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Lanka rivals work on formula

Colombo, Nov. 13: The Liberation Tigers of Tamil Eelam have asked the Norwegian mediators to guarantee that the Sri Lankan government would continue its commitment to the ceasefire which has kept the peace in the island since February 2002.

In a meeting with Norwegian deputy foreign minister Vidar Helgesen at the LTTE’s Killinochi stronghold today, the Tamil Tiger chief, Vellupillai Prabhakaran, said he also wanted safeguards for his “political activists” operating in areas controlled by the Sri Lankan army in the Tamil-dominated northern and eastern provinces.

Prabhakaran made it clear that the Tigers were committed to the peace process. However, differences between President Chandrika Kumaratunga and Prime Minister Ranil Wickremesinghe had derailed the peace talks.

“Prabhakaran told the Norwegian delegation that unity regarding the peace process should emerge among the leaders of the south. The LTTE should have a clear idea with whom it had to continue the peace talks.

“The crisis and confusion in the south has undermined the trust the Tamil people had in the peace process,” the leader of the LTTE’s political wing and the chief negotiator for the Tigers, Tamilchelvan, was quoted as saying in the official Tamil Tiger website.

The LTTE has now put the ball firmly in the Sri Lankan government’s court. Their message seems to have sunk in as the two leaders are now seriously trying to resolve their differences.

Even though no concrete result emerged from yesterday’s two-and-a-half-hour meeting between Kumaratunga and Wickremesinghe, there was an agreement to continue the talks at a second meeting. Aides from both camps are now trying to work out a formula acceptable to Kumaratunga and Wickremesinghe.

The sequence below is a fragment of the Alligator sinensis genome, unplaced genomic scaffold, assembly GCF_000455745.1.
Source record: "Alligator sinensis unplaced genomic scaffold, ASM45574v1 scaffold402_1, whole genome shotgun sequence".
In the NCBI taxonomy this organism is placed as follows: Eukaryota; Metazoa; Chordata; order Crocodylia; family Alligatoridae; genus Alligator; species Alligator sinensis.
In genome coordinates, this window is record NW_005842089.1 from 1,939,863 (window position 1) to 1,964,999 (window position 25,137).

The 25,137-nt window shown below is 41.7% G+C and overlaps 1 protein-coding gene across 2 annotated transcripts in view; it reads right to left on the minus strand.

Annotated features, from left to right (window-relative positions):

The initial framework of the proposed agreement suggests that the President retain the defence portfolio while returning the information and interior ministries back to the cabinet.

It was also suggested that some of Kumaratunga’s People’s Alliance members would join the government which will continue to be headed by Wickremesinghe. The two sides would draw up a common agenda to work with within a given framework for a year or two.

Wickremesinghe’s United National Front would have a deputy defence minister running the day-to-day affairs of the ministry.

A senior aide to the Prime Minister said this was essential for the ceasefire to hold in the north and the east.

Unless the soldiers are convinced that the government and the President are united over the peace process, it would be impossible to prevent minor incidents flaring up into full-fledged confrontations between the LTTE cadre and the Sri Lankan army.

There is no guarantee that Kumaratunga and Wickremesinghe will finally find a solution. But both leaders are under pressure to bury their differences by the US, India, UK, France and the Nordic countries.

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